From Bedfordshire on Sunday 1st February 2004
A RETIRED schoolmaster found himself being given the most unusual homework by one of the world's most famous authors - translating Harry Potter into ancient Greek.
Former Bedford Modern School classics master Andrew Wilson was chosen to translate the multi-million selling author's first book, Harry Potter and the Philosopher's Stone.
Mr Wilson got involved after reading that the book had been translated into Latin and the author was keen for it to be produced in classical Greek as well.
He said: "I thought to myself 'I could do that' so I wrote off to the head of children's books at publisher Bloomsbury, although I didn't really expect anything to come of it.
"I didn't really give it any more thought and then six weeks later she called me on my mobile and asked me to send in a sample chapter - then I was offered a contract."
Beginning work in January 2002, Mr Wilson, 64, of Windrush Avenue, Bedford, allowed himself a year to complete the work.
"At the start a year seemed like a long time but about six months passed and I realised I had only done a quarter of it so I set myself a timetable, like students have for exam revision, to get myself organised."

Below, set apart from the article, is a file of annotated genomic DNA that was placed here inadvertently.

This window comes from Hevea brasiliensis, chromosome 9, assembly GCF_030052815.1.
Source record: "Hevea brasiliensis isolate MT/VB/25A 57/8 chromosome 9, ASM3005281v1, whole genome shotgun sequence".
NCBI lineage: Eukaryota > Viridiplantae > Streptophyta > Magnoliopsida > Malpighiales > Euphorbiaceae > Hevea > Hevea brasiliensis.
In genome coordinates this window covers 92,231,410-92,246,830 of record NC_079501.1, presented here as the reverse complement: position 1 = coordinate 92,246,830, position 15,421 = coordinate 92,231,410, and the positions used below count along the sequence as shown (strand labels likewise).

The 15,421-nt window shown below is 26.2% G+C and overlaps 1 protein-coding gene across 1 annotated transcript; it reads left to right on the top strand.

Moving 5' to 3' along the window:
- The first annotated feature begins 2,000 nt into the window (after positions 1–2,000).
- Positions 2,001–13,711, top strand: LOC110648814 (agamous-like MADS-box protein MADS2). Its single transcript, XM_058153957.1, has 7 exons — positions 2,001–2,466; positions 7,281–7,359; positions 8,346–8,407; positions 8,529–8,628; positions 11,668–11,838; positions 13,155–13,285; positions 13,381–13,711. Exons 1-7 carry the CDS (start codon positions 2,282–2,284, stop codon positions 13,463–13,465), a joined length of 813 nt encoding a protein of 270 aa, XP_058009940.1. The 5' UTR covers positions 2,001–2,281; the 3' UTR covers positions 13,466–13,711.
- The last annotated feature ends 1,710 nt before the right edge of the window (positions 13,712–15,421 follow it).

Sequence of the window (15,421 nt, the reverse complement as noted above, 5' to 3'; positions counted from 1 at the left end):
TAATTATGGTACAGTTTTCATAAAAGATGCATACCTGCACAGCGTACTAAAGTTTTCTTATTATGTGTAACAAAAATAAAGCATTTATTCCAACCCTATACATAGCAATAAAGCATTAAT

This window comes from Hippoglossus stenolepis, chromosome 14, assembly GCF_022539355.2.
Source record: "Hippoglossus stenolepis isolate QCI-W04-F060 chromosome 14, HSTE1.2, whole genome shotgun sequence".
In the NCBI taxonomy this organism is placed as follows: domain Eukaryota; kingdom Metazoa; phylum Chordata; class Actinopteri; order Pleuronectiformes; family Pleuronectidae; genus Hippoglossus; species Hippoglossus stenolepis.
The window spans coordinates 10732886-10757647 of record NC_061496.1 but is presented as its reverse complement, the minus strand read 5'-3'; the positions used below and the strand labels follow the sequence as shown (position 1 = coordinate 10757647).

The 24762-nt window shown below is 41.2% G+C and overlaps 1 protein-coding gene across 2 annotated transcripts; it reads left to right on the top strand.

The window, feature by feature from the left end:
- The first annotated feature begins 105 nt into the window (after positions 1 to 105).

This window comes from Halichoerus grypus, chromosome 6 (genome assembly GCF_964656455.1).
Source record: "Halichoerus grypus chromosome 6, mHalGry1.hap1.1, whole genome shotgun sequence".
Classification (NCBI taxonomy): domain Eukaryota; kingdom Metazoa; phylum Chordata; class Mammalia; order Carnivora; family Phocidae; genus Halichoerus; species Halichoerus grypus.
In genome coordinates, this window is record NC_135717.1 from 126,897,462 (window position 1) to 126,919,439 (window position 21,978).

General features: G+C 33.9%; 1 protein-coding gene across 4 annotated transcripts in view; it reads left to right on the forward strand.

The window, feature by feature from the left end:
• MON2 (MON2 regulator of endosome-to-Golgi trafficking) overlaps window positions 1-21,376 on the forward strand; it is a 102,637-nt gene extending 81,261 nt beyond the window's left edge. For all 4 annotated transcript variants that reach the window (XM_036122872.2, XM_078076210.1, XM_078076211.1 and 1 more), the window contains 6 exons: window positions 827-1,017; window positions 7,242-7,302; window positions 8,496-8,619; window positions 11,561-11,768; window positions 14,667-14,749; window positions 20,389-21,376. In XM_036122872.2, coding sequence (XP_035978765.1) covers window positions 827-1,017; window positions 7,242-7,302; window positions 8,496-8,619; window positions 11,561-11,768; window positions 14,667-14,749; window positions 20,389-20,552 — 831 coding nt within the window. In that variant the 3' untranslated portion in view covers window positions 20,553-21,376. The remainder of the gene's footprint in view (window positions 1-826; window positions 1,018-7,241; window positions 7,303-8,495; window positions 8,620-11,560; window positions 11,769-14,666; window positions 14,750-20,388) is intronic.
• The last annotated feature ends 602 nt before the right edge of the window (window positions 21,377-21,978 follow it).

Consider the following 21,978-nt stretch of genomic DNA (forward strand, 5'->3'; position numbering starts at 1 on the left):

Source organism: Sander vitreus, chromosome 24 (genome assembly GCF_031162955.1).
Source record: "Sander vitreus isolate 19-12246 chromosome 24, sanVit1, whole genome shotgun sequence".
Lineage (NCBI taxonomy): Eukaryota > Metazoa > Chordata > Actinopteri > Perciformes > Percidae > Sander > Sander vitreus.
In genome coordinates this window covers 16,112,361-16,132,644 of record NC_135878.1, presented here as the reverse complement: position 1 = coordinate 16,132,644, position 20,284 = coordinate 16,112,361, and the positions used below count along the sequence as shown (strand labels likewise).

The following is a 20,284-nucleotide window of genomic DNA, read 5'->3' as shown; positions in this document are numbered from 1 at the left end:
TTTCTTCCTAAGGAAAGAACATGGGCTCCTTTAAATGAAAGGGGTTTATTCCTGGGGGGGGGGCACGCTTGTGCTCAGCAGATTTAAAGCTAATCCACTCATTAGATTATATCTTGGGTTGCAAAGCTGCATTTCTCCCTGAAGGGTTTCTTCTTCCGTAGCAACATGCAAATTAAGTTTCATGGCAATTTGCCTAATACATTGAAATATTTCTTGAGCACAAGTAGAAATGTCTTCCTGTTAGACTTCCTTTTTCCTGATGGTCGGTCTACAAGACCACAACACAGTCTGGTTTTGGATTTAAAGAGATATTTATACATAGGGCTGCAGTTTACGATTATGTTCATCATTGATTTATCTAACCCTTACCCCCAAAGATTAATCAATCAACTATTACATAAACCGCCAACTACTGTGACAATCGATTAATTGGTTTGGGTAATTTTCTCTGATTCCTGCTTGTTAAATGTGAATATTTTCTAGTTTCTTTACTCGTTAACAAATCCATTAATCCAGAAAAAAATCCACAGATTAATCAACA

The task was particularly difficult as Greek not only has a different alphabet to English but classical Greek uses various inflection signs which can impart anything up to seven different meanings to a single vowel.
Mr Wilson said: "This language has not been used in this form for around 1,500 years and I am pretty sure this will be the longest text written in it since that time.
"When I was studying it we used to translate short paragraphs and that took about three hours so this was quite a task but I really enjoyed it.
"One thing lots of people have asked me is why JK Rowling would want it in classical Greek. It could be that she has so much money she can do anything she likes.
"I know she studied Latin and French at Exeter and enjoyed Latin so perhaps she wants to bring the more obscure languages to young people's attention.
"Of course it could also be about worldwide sales figures and a desire to have it published in more languages than The Bible and Shakespeare.
"I don't for one minute expect it to be commercially successful. It will probably be the least read book in the world."
Mr Wilson is now working closely with the publisher and expert proof readers to get the text ready for printing and it is due to be released along with an Irish Gaelic version in July.
A Bloomsbury spokesman said: "We decided to do the Greek translation after the success of the Latin version. We thought it would be quite a fun thing to do and also useful for students who could read these alongside the English version as an alternative to some of the more traditional texts they have to work with."